Reusable Bag E.Coli Scare: Industry Exaggeration?

By David Abraham

This month, researchers at the University of Arizona released a study (PDF) showing that reusable grocery bags might be contaminated with E. Coli and other harmful bacteria.  They conclude that bags must be washed frequently to avoid cross contamination with other items. Sounds like a problem.

However, the source of the $30,000 in funding used to conduct the study came from none other than the American Chemistry Council, a group that represents plastic manufacturers.

I admit that I don’t use reusable bags every time I shop (hey, I’ve got to clean the cat’s litter box somehow). But I try my best and am very skeptical of this study – not to mention its timing – with a plastic bag ban on the verge of being passed in California.

Whether it’s an exaggeration or not, the press is eating it up with a recent google search yielding dozens of articles trumpeting the study. It’s just the sort of thing that could drive people into a gemophobic frenzy. NPR points out that even if e.coli were to be found in reusable bags (after all, 97% of folks never wash them) it is very unlikely to be found in sufficient quantities to make people sick.

Also worth noting, however, is that many reusable bags are also made by the same plastic manufacturers who are represented by the American Chemistry Council.

David Abraham is an MBA candidate at the Robert H. Smith School of Business at the University of Maryland.  He is a founder of the Emerging Markets Association at Smith which seeks to build a greater understanding of free-market opportunities in frontier markets.

The posts on this page are contributed by students from the University of Maryland's Robert H. Smith School of Business in conjunction with the newly launched Center for Social Value Creation. The center's mission is to develop leaders with a deep sense of individual responsibility and the knowledge to use business as a vehicle for social change. These posts are a way to continue the dialogue outside of the classroom and share the viewpoints of Smith students on the challenges and opportunities of triple bottom line thinking.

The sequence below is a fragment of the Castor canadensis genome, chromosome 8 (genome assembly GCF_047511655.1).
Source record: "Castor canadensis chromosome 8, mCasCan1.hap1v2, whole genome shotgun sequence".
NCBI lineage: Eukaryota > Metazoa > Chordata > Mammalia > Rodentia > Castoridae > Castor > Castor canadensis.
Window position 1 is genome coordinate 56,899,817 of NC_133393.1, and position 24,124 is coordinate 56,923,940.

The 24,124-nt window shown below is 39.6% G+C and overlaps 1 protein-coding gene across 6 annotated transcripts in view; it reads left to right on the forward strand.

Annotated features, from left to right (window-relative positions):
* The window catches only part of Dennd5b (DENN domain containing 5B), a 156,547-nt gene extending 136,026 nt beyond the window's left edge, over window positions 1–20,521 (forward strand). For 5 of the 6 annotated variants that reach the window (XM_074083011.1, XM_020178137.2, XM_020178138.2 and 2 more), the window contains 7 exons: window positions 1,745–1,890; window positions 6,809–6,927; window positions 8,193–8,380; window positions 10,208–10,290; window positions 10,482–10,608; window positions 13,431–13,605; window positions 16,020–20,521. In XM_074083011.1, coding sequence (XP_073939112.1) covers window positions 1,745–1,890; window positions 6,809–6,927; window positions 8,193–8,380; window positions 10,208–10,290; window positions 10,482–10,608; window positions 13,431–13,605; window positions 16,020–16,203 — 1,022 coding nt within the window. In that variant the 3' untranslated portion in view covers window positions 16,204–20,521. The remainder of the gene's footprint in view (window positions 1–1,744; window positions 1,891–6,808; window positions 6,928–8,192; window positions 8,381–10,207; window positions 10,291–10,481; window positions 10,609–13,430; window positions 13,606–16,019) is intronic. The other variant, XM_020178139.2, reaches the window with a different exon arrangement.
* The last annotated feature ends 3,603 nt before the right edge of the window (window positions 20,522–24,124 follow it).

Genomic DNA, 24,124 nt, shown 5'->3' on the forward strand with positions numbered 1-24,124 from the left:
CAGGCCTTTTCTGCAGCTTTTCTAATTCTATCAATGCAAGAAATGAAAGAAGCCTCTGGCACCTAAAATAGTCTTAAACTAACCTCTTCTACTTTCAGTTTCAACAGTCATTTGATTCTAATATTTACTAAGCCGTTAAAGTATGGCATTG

12 responses

  1. Lovely. More paranoia. Are people dumping raw meat into their bags? Most things people put into bags are packaged anyway so I'm pretty stumped at how this could really be a problem.

    I wonder whether the plastic industry would indeed sell more or less plastic if people switched to more sturdy reusables? Granted, I use canvas bags.

  2. Great on one hand you have Environmental Groups exagerating their scare tactics the end of the world from plastic…
    about as much exageration as the study you highlight
    On the other hand you have this study hgihlighting you can get sick from bags.

    Maybe they should both leave us be…

    I can responsibly use plastic and I do.

    I think I have been given 5 reusable bags as handout this year so I laugh at their now commoditized and marketed lack of sustainability inherant with mature products–I am sure as an MBA student you can understand that.

    Lets all just get along and promote good citizenship where we recycle and don't litter or use excess products.

    1. Except that I'm not so sure the environmental side is an exaggeration. Plastic is absolutely everywhere now and it's a huge problem, not to mention a waste of petroleum. Recycling is only a band-aid. It makes perfect sense to charge people for bags – if they want to use them, they can pay! That alone will massively cut their use. Some will kick and scream, but most will gracefully evolve.

  3. The only time I think I was ever concerned about contaminating a re-usable bag of mine was when I purchased chicken that had a bit too much 'chicken jus' collecting in the bottom of the packaging. Unfortunately, it wasn't packaged too well either…

    Some of the jus did get in my bag, but I simply washed out the bag with a little soap and water… not a problem.

    I'm sorry, but this is definitely just a 'timely' study designed to throw off the legislation.

  4. Pingback: Reusable Bag E.Coli Scare: Industry Exaggeration? – Triple Pundit | Find ReUsable Bags
  5. I agree this sounds suspicious, and so is the timing….. but I guess it is a good thing for people to know. It would be a travesty if this somehow derails California legislation which WILL have a very positive influence on the environment

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